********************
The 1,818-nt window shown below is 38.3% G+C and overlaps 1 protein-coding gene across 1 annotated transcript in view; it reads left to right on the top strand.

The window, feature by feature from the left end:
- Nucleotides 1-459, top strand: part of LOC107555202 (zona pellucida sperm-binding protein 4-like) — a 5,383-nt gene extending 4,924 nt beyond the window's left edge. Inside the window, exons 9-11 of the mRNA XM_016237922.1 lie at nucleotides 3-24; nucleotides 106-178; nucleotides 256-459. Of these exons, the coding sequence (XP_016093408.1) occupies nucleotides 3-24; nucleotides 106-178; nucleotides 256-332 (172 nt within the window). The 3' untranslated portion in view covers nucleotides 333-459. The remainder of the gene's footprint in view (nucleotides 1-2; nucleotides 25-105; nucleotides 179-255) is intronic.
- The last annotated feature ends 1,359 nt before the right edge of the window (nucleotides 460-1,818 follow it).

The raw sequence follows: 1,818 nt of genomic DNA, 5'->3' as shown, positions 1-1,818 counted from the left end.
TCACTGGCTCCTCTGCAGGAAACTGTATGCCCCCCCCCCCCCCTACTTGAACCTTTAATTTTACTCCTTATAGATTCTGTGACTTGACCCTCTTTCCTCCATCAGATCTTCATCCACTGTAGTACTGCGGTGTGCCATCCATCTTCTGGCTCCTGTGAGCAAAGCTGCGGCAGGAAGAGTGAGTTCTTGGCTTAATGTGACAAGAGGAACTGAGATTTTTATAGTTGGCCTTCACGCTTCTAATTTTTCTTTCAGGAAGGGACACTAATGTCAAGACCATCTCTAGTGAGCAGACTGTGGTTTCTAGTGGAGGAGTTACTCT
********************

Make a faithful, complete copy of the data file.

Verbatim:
The 1,818-nt window shown below is 38.3% G+C and overlaps 1 protein-coding gene across 1 annotated transcript in view; it reads left to right on the top strand.

The window, feature by feature from the left end:
- Nucleotides 1-459, top strand: part of LOC107555202 (zona pellucida sperm-binding protein 4-like) — a 5,383-nt gene extending 4,924 nt beyond the window's left edge. Inside the window, exons 9-11 of the mRNA XM_016237922.1 lie at nucleotides 3-24; nucleotides 106-178; nucleotides 256-459. Of these exons, the coding sequence (XP_016093408.1) occupies nucleotides 3-24; nucleotides 106-178; nucleotides 256-332 (172 nt within the window). The 3' untranslated portion in view covers nucleotides 333-459. The remainder of the gene's footprint in view (nucleotides 1-2; nucleotides 25-105; nucleotides 179-255) is intronic.
- The last annotated feature ends 1,359 nt before the right edge of the window (nucleotides 460-1,818 follow it).

The raw sequence follows: 1,818 nt of genomic DNA, 5'->3' as shown, positions 1-1,818 counted from the left end.
TCACTGGCTCCTCTGCAGGAAACTGTATGCCCCCCCCCCCCCCTACTTGAACCTTTAATTTTACTCCTTATAGATTCTGTGACTTGACCCTCTTTCCTCCATCAGATCTTCATCCACTGTAGTACTGCGGTGTGCCATCCATCTTCTGGCTCCTGTGAGCAAAGCTGCGGCAGGAAGAGTGAGTTCTTGGCTTAATGTGACAAGAGGAACTGAGATTTTTATAGTTGGCCTTCACGCTTCTAATTTTTCTTTCAGGAAGGGACACTAATGTCAAGACCATCTCTAGTGAGCAGACTGTGGTTTCTAGTGGAGGAGTTACTCT